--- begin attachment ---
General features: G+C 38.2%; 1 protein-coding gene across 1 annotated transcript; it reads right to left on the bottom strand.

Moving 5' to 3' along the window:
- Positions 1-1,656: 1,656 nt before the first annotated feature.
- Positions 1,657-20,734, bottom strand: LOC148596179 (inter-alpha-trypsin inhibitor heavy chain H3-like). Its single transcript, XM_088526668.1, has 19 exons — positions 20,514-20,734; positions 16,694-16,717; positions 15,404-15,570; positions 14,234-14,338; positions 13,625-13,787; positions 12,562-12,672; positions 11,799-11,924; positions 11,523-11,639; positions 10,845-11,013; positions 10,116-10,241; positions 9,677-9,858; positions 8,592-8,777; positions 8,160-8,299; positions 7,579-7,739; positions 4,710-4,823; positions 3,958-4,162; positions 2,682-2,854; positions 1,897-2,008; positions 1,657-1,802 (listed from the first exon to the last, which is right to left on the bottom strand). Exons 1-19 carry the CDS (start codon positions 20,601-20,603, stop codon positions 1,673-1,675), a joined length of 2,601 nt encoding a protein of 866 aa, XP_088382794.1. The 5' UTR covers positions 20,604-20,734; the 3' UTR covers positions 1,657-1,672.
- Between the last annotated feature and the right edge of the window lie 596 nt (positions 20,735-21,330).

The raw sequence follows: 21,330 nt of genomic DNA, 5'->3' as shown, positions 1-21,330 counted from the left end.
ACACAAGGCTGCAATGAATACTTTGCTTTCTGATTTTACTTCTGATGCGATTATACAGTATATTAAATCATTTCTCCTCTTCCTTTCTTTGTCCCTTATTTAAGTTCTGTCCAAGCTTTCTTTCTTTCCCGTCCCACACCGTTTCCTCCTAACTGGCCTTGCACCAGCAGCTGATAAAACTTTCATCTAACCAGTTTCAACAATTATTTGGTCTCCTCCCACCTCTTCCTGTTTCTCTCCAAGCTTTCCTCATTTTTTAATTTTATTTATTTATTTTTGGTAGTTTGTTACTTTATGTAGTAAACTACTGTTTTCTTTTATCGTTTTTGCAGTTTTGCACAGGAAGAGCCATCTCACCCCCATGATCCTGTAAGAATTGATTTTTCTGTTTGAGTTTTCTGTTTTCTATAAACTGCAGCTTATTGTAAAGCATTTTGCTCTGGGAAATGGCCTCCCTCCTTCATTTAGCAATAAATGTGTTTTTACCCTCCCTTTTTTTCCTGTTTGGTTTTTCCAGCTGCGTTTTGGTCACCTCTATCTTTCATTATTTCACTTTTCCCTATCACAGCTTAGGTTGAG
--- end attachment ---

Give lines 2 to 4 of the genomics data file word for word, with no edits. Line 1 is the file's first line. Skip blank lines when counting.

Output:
Moving 5' to 3' along the window:
- Positions 1-1,656: 1,656 nt before the first annotated feature.
- Positions 1,657-20,734, bottom strand: LOC148596179 (inter-alpha-trypsin inhibitor heavy chain H3-like). Its single transcript, XM_088526668.1, has 19 exons — positions 20,514-20,734; positions 16,694-16,717; positions 15,404-15,570; positions 14,234-14,338; positions 13,625-13,787; positions 12,562-12,672; positions 11,799-11,924; positions 11,523-11,639; positions 10,845-11,013; positions 10,116-10,241; positions 9,677-9,858; positions 8,592-8,777; positions 8,160-8,299; positions 7,579-7,739; positions 4,710-4,823; positions 3,958-4,162; positions 2,682-2,854; positions 1,897-2,008; positions 1,657-1,802 (listed from the first exon to the last, which is right to left on the bottom strand). Exons 1-19 carry the CDS (start codon positions 20,601-20,603, stop codon positions 1,673-1,675), a joined length of 2,601 nt encoding a protein of 866 aa, XP_088382794.1. The 5' UTR covers positions 20,604-20,734; the 3' UTR covers positions 1,657-1,672.